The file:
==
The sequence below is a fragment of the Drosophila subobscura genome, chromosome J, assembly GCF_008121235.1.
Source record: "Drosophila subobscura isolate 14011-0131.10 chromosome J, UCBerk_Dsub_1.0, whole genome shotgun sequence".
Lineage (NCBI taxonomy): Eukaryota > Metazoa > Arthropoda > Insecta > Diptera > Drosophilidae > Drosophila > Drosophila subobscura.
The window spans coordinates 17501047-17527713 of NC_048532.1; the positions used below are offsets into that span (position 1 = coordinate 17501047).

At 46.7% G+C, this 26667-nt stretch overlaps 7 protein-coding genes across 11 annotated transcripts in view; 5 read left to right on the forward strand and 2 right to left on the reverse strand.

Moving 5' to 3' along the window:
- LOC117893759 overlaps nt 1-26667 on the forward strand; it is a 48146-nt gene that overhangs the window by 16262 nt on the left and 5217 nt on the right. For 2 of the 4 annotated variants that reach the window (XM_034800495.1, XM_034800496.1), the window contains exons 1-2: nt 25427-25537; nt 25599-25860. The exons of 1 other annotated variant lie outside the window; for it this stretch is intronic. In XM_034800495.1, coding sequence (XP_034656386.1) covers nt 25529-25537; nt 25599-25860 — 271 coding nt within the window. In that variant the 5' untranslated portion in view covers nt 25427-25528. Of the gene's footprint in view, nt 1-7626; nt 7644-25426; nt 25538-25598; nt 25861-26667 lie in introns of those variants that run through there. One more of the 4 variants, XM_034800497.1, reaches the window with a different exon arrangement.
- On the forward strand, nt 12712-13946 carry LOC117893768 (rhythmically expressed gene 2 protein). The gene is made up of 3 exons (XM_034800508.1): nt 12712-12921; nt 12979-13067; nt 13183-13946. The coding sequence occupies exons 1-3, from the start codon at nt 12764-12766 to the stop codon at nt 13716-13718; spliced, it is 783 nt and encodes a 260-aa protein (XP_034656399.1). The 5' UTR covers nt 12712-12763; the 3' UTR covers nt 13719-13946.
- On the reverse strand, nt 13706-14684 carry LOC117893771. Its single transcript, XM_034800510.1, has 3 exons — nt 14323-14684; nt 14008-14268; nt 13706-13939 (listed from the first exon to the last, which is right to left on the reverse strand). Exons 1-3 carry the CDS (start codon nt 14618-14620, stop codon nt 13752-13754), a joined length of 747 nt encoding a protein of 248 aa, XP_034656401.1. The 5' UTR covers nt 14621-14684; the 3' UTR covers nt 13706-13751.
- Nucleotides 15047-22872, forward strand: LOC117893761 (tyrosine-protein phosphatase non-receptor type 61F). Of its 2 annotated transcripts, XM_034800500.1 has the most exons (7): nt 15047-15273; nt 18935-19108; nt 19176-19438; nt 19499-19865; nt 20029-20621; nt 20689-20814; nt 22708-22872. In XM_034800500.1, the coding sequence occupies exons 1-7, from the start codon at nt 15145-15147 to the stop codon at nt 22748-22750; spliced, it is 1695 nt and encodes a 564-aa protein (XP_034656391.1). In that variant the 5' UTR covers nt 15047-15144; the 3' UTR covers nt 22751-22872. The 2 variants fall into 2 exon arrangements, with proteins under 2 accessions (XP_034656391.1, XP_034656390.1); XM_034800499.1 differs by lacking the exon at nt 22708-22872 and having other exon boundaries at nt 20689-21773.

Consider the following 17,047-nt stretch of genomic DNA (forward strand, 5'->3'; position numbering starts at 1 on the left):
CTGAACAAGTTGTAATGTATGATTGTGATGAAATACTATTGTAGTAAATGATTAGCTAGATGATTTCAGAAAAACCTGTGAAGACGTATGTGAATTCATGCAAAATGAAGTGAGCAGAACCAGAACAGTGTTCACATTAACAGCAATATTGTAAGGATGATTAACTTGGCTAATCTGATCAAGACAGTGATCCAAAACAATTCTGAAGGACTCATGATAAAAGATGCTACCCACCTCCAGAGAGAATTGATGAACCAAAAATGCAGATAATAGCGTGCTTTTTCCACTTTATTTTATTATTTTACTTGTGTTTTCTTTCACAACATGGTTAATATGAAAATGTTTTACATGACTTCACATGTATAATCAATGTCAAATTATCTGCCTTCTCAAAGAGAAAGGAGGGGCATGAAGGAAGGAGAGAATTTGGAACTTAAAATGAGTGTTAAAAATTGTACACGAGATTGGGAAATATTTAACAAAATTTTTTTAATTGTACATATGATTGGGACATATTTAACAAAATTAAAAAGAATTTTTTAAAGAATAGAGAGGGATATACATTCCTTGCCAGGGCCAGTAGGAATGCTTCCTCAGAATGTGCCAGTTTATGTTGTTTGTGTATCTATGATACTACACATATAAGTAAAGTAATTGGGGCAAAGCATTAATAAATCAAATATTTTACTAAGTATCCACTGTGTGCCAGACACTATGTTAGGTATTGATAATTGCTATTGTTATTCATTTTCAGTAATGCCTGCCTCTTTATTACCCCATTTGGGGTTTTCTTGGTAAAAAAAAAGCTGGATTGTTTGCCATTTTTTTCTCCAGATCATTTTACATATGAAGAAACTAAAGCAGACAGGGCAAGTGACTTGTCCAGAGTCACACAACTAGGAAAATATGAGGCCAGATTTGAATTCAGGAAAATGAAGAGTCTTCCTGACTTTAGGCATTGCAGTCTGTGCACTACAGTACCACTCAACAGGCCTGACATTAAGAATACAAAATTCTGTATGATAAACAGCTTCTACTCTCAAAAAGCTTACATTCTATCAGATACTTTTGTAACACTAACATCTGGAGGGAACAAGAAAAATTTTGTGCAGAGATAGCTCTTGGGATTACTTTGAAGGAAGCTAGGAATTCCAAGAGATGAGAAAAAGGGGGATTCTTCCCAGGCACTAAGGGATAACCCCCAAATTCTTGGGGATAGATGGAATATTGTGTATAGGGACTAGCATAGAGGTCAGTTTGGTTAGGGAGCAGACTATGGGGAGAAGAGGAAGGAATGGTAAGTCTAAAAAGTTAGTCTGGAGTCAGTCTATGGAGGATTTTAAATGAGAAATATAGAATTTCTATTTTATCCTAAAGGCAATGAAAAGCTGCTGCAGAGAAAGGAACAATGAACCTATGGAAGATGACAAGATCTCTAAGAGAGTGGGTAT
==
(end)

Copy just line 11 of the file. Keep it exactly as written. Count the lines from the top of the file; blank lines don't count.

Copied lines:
Consider the following 17,047-nt stretch of genomic DNA (forward strand, 5'->3'; position numbering starts at 1 on the left):